In the spirit of ski premiers in September and pre-season bike films that are released while there is still snow on the ground, I have a vision…a vision of an event that melts the snow and bursts open the summer season with a barrage of art and culture – and of course, gear – to celebrate the emerging mountain surf culture that created Street To Peak Street, Surf and Snow. It is here, it is now, it is real and it has solidified in the crossing of brands and culture that landed ‘surf’ in the name.
It’s what we all want isn’t it? To surf? From the tagged out graphitti punks skating on concrete masses, to remote shore break surfers on the other side of mountain passes and ferry rides, to the rest of us waiting for the white room to open between the seasons on snow covered peaks, from Saskatoon, to Whistler, to Cox Bay…we all want to surf or at the very least let people know we want to.
Imagine a sunny April morning…breakfast with a view of the fishing boats, you’re in great shape because the local last call was at 11:30pm last night (at both bars), forget the boardies, you layer on long pants, hoods and beanies to cheat the morning chill, scrape the frost off the windows (yep…frost) and head out to find some waves with a local guide and spend few hours in the water off the West Coast paddling the entire time to keep the current from washing you out to Japan or worse up to Alaska. The reality sets in quickly that 50 degrees is damn cold and those waves are setting up faster than the average mainlander can paddle out in a 5/4/3 with a full hood, booties and gloves just to stay one step ahead of hypothermia and duck dive the 9 foot long board you need to even think about getting topside but the moment you catch that first wave…what can I say?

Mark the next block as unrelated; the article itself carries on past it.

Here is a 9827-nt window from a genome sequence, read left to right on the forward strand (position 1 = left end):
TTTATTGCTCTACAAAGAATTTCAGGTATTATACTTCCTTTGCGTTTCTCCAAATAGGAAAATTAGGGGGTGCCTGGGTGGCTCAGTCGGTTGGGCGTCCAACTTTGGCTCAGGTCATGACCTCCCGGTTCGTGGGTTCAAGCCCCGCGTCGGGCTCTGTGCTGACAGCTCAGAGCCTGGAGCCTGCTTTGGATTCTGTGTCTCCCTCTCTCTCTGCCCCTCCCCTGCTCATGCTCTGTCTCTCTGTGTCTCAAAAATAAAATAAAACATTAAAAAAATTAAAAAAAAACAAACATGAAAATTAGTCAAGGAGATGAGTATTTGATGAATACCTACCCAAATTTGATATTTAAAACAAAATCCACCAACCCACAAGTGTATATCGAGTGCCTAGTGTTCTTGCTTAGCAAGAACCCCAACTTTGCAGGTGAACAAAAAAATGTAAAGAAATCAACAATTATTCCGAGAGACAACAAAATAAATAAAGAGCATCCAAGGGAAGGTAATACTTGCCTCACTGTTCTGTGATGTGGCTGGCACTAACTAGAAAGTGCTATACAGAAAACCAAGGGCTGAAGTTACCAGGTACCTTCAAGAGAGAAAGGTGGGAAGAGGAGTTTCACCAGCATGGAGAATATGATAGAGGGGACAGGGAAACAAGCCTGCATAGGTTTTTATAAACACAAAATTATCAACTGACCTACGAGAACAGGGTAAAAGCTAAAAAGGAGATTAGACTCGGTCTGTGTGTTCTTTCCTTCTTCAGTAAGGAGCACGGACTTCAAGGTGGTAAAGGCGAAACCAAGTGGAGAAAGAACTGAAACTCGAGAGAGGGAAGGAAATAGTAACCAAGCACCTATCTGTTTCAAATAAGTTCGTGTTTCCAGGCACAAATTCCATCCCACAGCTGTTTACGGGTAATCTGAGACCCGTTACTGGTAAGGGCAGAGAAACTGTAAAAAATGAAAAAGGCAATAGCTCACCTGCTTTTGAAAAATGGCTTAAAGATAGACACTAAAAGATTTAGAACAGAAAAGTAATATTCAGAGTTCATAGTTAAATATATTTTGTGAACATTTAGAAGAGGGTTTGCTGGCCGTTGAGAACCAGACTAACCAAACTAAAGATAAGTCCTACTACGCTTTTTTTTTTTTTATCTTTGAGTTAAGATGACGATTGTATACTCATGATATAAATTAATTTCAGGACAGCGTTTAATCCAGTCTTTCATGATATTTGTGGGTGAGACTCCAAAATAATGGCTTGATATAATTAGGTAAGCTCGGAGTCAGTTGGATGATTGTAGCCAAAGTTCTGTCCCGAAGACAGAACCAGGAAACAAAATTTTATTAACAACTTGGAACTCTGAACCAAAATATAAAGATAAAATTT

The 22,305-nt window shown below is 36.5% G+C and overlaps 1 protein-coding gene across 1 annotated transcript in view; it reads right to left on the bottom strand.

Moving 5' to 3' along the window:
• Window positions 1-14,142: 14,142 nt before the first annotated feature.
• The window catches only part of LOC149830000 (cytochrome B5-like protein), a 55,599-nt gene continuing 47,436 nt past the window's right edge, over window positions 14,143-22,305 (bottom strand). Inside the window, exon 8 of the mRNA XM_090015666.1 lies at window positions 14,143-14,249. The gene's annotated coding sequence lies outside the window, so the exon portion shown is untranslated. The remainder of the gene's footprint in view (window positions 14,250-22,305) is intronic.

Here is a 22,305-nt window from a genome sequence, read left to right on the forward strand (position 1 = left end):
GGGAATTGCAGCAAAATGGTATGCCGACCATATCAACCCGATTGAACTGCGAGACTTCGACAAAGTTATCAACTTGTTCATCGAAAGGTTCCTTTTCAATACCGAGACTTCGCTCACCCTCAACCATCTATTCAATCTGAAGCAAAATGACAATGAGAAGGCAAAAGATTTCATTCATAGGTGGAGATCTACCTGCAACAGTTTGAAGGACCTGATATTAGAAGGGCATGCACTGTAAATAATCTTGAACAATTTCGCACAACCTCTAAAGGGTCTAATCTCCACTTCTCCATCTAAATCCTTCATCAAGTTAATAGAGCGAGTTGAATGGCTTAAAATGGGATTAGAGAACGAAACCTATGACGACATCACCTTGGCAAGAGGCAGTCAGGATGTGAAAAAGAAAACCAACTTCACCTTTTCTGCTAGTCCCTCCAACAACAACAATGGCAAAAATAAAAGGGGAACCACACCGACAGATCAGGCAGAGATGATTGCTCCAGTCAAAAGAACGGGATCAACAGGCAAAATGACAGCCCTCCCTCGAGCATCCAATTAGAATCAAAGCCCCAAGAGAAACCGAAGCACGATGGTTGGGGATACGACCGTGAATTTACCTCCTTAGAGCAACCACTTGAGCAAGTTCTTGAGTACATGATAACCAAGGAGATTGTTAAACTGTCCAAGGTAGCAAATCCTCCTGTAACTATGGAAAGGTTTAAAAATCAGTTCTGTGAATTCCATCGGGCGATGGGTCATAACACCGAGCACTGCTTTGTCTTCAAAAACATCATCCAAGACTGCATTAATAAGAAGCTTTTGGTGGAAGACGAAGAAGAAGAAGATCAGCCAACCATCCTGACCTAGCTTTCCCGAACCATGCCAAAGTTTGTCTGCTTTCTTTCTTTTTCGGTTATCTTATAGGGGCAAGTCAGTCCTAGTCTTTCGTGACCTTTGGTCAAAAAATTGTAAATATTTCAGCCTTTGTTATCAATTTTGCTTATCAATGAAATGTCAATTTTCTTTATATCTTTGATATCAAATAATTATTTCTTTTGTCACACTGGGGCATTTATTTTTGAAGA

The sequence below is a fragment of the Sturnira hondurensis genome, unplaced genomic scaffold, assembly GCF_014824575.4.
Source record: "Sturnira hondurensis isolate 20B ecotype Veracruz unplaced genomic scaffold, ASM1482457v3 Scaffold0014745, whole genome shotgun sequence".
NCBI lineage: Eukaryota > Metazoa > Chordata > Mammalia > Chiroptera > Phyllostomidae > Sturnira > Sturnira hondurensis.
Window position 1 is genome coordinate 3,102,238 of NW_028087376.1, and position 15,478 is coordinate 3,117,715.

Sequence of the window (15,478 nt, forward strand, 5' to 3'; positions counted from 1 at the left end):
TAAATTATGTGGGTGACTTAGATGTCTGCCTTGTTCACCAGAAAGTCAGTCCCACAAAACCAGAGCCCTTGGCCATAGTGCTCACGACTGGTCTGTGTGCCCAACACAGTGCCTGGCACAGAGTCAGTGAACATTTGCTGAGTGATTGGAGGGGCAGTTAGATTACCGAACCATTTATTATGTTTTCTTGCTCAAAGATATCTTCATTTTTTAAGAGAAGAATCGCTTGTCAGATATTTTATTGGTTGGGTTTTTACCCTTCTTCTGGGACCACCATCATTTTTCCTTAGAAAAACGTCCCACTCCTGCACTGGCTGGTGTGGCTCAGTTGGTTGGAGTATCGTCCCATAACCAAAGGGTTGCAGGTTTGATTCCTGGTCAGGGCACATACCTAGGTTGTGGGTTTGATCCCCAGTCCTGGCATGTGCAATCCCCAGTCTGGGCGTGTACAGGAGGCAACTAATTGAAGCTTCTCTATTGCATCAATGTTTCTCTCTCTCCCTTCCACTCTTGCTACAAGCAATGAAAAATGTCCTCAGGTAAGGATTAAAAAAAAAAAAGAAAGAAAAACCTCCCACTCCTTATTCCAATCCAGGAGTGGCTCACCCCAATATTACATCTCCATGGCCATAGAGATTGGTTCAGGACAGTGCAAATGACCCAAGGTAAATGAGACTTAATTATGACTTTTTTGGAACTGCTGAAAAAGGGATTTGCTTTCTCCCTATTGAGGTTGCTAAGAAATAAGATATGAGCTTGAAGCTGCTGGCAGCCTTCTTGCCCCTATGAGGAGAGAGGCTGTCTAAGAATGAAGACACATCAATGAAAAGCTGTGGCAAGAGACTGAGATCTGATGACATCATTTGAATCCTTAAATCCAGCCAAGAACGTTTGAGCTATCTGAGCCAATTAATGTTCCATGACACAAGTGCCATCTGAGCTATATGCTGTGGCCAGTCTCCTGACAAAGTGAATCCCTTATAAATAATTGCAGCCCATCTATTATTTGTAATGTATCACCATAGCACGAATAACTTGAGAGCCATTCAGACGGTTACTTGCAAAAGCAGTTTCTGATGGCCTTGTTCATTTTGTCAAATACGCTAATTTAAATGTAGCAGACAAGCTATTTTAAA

Meanwhile, after four or five days of solid snow fall and the announcement Whistler Blackcomb is opening two weeks early the dream of making the trek west and getting out on the water one more day is over and what could be closer to the source than floating down the frozen wave on a pow day? Granted, the mountain surf dichotomy has been beaten by the snow industry, and vise versa, and philosophized in countless articles and books (re. Surfing the Himalaya…fyi, don’t bother reading it) but truly, after a lifetime in these mountains and more than the last dozen here in Whistler I know with every cosmic sense and see daily through my door that the people of the mountians are not just drawn to the waves of Chili Thom, Dakine Hawaii T’s, Patagonia wetsuits (rumor has it they exist), OluKai sandals of Maui and let’s not forget the Arbor Kelly Slater Series Koa wood long-boards…where was I? They are not just drawn, they are defined.
As constant as time and tide, we are a people who seek to be one with the ever fluid surface beneath our feet….what ever it is. If only for those stolen, sometimes lost, instantaneous and best of all frequently unconscious moments there we are free. Free from desks and computers and counting floats and pounding nails and crying babies, or whatever more meaningful occupations absorb our every day. It is the weightless immeasurable between turns when we exhale and the moment of no return over a cliff band before landing inevitably becomes our primary source of survival, the joy of bombing down the fresh pavement of our Olympic dream parking lot on a longboard, catching a wave, and I even suspect, admittedly not having ever been on a stand up paddle board, the moments between paddle strokes on the lake where nature and the sheer momentum of your own force meet the invisible joy of life unbound and simply flow…